The two interested mystery teams aren't known, but it shouldn't shock anyone if the Giants get involved since they are involved with almost everything so far and it makes sense not to pass up an opportunity to lure a hometown hero for an under-market contract and finally get that nine-figure pitching contract right. As of today, the Dodgers look like they have too Manny needs (pun intended) and no inclination go crazy for one pitcher, and the Angels still say Teixeira is their first priority. Ultimately, the Yankees will probably do whatever it takes -- though it might not happen as early as Las Vegas -- and probably win the game's biggest pitching prize.

2. The freewheeling Giants

Last year's non-hitting, non-contending team appears intent on getting back in the game they played so well for years before several bad drafts dragged them down. They have a new managing partner, Bill Neukom, and an anxious ownership group that wants to get back to the winning ways established in the '90s by previous top partner Peter Magowan. Sure, none of their new players is a megastar (they signed relievers Jeremy Affeldt and Bobby Howry to go with Renteria). But while the generous organization that paid for its own stadium and gave $126 million to Barry Zito can't be ruled out for the big play, it's hard to imagine them affording to go dollar-to-dollar with the Yankees or believing that any offer south of Zito's whopping deal could reasonably lure Sabathia.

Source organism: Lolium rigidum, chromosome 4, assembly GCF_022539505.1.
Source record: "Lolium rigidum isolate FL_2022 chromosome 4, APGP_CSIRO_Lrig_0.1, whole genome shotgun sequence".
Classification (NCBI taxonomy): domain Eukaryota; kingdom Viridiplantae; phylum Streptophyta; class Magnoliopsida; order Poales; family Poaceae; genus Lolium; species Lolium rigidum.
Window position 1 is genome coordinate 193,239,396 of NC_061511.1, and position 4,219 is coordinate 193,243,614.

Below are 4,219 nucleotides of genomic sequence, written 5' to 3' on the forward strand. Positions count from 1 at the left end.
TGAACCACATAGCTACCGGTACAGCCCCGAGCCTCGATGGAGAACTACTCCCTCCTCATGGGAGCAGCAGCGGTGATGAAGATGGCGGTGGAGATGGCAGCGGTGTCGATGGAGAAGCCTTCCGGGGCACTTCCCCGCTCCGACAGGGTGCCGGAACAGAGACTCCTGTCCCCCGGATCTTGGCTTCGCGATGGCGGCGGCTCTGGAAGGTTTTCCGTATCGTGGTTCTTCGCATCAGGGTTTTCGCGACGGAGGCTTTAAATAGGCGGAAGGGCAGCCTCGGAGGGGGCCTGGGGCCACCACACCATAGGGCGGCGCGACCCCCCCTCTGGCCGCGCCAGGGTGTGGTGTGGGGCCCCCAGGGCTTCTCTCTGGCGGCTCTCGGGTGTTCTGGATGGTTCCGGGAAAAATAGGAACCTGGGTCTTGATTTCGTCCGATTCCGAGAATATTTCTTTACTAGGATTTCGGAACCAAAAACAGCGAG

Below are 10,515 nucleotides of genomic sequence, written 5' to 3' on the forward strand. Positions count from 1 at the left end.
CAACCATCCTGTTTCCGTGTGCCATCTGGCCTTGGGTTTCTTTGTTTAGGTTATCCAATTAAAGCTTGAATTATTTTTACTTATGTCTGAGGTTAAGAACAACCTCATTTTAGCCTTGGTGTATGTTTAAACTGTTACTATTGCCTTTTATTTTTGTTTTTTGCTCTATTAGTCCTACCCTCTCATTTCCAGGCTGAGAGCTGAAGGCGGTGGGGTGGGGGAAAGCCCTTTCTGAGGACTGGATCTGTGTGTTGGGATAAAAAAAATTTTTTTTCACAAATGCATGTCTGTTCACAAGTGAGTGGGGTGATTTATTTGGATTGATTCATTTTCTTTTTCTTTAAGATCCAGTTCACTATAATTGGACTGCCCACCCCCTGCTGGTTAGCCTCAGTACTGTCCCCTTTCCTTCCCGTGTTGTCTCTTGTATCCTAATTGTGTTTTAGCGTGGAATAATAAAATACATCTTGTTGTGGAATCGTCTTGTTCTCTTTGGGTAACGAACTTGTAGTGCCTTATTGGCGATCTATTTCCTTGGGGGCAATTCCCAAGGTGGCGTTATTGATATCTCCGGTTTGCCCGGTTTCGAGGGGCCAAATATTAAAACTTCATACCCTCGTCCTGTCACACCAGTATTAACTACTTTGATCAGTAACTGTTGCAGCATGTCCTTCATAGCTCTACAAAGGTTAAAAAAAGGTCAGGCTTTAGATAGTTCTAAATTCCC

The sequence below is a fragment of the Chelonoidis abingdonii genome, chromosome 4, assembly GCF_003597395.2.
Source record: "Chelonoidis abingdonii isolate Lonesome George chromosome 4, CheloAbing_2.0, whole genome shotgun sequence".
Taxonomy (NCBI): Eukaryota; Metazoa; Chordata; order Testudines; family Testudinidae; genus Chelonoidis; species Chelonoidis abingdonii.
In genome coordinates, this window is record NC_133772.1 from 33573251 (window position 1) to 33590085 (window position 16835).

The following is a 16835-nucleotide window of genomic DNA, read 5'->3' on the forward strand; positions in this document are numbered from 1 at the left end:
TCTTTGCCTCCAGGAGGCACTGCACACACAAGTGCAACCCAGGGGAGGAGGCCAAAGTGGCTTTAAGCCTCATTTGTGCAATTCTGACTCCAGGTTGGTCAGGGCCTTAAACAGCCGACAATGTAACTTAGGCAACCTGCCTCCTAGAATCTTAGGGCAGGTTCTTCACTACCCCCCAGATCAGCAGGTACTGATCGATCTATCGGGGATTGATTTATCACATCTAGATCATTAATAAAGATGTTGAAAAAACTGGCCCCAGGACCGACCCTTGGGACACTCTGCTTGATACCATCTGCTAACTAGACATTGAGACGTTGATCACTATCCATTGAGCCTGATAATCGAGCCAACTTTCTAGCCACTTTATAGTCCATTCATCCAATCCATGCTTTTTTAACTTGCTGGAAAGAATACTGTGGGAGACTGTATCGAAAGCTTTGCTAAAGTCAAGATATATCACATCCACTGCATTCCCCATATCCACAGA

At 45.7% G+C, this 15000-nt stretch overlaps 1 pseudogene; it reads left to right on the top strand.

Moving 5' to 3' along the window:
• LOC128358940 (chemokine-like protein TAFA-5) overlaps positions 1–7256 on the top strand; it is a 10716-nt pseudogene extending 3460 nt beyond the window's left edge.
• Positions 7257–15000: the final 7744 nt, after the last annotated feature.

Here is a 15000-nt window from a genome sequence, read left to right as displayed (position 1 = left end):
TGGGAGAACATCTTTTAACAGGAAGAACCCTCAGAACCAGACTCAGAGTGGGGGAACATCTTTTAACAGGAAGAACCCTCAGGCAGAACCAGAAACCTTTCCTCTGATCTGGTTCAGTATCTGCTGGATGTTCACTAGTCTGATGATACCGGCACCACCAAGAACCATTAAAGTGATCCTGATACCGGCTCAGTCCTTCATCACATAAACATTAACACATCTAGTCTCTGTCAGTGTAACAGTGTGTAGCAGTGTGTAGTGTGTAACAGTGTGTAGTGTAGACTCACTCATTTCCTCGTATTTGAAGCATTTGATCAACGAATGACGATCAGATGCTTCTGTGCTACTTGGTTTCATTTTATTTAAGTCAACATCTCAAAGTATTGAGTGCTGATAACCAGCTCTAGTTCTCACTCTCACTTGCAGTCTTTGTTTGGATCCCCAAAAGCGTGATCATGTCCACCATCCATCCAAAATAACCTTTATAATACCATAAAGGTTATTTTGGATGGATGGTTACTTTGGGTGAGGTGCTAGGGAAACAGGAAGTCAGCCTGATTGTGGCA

3. Mark Teixeira

The Nationals, who are looking for fans as well as wins, are expected to make a bid to try to blow the field away for the almost hometown kid from an hour away in Severna Park, Md. A Nationals person said their priority is to find a left-handed slugger, and there's no better one than Teixeira. They probably also wouldn't mind tweaking Orioles owner Peter Angelos, who hasn't exactly made friends with his neighbor and has coveted Teixiera since he starred in high school about three miles from Camden Yards. Still, most folks still see the incumbent Angels as the slight favorite to keep him, with the Red Sox also a major factor and the winning bid expected to hit or exceed $160 million over eight years. Owner Arte Moreno and manager Mike Scioscia are said to love Teixeira (though some of their baseball people might actually prefer a run at CC), and the guess is that Moreno will outbid the Red Sox, Yankees and other East Coast suitors. The Red Sox are said willing to consider moving Mike Lowell in the spring to accommodate Teixeira. But that sounds very messy. The Yankees loom as a threat, too, especially if they start to sense that Sabathia won't go to New York under any circumstance.